8 Surefire Ways to Fail as an Apologist
by Matt Walker
Sometimes, to know what not to do is to know what to do. As an apologist or an aspiring apologist, you may have read a stack of articles on what you’re supposed to do to be effective, but what are some ways to safeguard yourself from failing as an apologist? Here are some suggestions on what you should do if you want to fail as an apologist:
1. Don’t Listen. In conversations with skeptics, Francis Schaeffer would give the skeptic the first 50 minutes of a one hour conversation where he would ask questions, and he would then talk for the last ten minutes of the conversation. If you want to be able to speak into someone’s life thoughtfully and compassionately, don’t talk so much. Listen. If you don’t listen, you’ll be more prone to misinterpreting and misrepresenting what the person has to say. Not only that, you’ll look like a jerk who just wants to tell the other person how it is. Listen, process, and respond.
2. Show No Mercy, Give No Grace. Have you ever been around that guy who thinks it’s his job, no, his duty to put the unbeliever in his or her place? If you haven’t, you will at some point (or that person may be you). Understand that just as God has shown us mercy and has given us grace, we are to show others mercy and give others grace. It’s not your job to “close the deal.” It is only God who saves. So, relax and trust that God is in control of this, God is the hero, God saves, and God will convict and correct as he sees fit. Speak the truth in love.
3. Make it a Point that You’re Smarter than the Other Person. I get it, as Christians we have the only worldview that fully corresponds with reality, is coherent, and is comprehensive in nature. I get it. But, we need to be more focused on winning the person than winning the argument.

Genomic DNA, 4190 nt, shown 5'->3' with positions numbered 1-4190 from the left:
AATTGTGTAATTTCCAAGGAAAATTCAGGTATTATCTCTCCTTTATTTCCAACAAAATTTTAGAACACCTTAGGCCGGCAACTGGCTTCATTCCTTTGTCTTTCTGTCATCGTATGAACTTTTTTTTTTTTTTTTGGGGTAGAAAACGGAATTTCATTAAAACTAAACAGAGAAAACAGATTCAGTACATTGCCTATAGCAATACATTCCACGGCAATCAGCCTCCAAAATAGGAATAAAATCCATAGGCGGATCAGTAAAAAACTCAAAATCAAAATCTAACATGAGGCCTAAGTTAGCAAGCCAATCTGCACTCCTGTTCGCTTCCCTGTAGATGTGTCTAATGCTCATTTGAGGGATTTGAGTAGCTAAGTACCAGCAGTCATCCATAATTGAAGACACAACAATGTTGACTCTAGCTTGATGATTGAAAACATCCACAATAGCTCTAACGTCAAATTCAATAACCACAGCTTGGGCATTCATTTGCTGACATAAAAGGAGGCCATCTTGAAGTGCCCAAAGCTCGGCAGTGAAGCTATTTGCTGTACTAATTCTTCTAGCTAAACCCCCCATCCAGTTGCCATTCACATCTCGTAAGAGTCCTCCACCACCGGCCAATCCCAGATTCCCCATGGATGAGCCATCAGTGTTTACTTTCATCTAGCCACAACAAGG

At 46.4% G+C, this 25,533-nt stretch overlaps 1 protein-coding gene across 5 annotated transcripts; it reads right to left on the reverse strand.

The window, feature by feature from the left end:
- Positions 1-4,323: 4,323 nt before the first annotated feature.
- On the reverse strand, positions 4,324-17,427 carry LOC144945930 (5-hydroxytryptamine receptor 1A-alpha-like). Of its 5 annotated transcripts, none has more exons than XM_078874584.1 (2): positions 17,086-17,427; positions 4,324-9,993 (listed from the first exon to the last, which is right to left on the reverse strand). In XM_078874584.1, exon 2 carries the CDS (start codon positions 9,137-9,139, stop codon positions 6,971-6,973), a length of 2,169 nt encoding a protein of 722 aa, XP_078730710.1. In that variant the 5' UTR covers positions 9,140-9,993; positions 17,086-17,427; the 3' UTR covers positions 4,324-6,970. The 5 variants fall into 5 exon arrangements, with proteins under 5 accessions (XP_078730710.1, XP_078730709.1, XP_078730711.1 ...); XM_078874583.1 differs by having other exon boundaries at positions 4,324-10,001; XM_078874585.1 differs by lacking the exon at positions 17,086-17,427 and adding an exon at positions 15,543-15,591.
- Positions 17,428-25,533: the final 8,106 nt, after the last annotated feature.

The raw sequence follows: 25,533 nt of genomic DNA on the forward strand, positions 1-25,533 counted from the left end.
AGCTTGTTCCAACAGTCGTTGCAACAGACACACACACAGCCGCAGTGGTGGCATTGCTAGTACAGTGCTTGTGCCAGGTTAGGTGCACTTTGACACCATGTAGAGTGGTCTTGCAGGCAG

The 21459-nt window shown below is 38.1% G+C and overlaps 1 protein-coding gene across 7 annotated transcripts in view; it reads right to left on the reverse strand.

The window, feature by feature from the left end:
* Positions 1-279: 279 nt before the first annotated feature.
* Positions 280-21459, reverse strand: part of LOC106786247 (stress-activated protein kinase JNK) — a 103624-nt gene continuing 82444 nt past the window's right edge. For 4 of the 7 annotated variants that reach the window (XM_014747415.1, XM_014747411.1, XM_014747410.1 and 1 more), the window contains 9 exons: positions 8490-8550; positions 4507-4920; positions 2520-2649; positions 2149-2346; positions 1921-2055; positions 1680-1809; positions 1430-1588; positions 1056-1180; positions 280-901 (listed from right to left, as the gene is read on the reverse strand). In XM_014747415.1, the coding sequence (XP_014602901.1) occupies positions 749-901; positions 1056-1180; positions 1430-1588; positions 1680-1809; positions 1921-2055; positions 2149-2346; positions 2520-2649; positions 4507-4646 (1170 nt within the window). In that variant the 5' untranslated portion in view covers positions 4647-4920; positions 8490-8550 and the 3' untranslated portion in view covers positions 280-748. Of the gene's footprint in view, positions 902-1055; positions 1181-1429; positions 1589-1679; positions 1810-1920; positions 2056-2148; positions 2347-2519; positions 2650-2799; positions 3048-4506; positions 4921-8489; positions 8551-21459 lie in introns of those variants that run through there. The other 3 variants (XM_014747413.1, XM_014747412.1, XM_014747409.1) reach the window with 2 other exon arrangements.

4. Tell More than Ask. This goes back to our first point. In James chapter one, we’re told to be slow to speak, yet quick to listen. If you want to be most effective, ask a lot of questions and listen, process, and pray through the answers, asking the Spirit to help you. What do people like to do? They like to talk about themselves. So, ask a lot of questions, get to know the other person, and listen more than tell. Most times people don’t need to hear Plantinga’s 20 arguments for the existence of God, but instead need someone who will care enough to listen to them and be a friend.
5. Give the Other Person Canned Answers. If you’ve been studying apologetics for any time, you’ve read a book or two on how to answer certain objections. Although this is very helpful for thinking through particular issues, it’s not the end of the line. For example…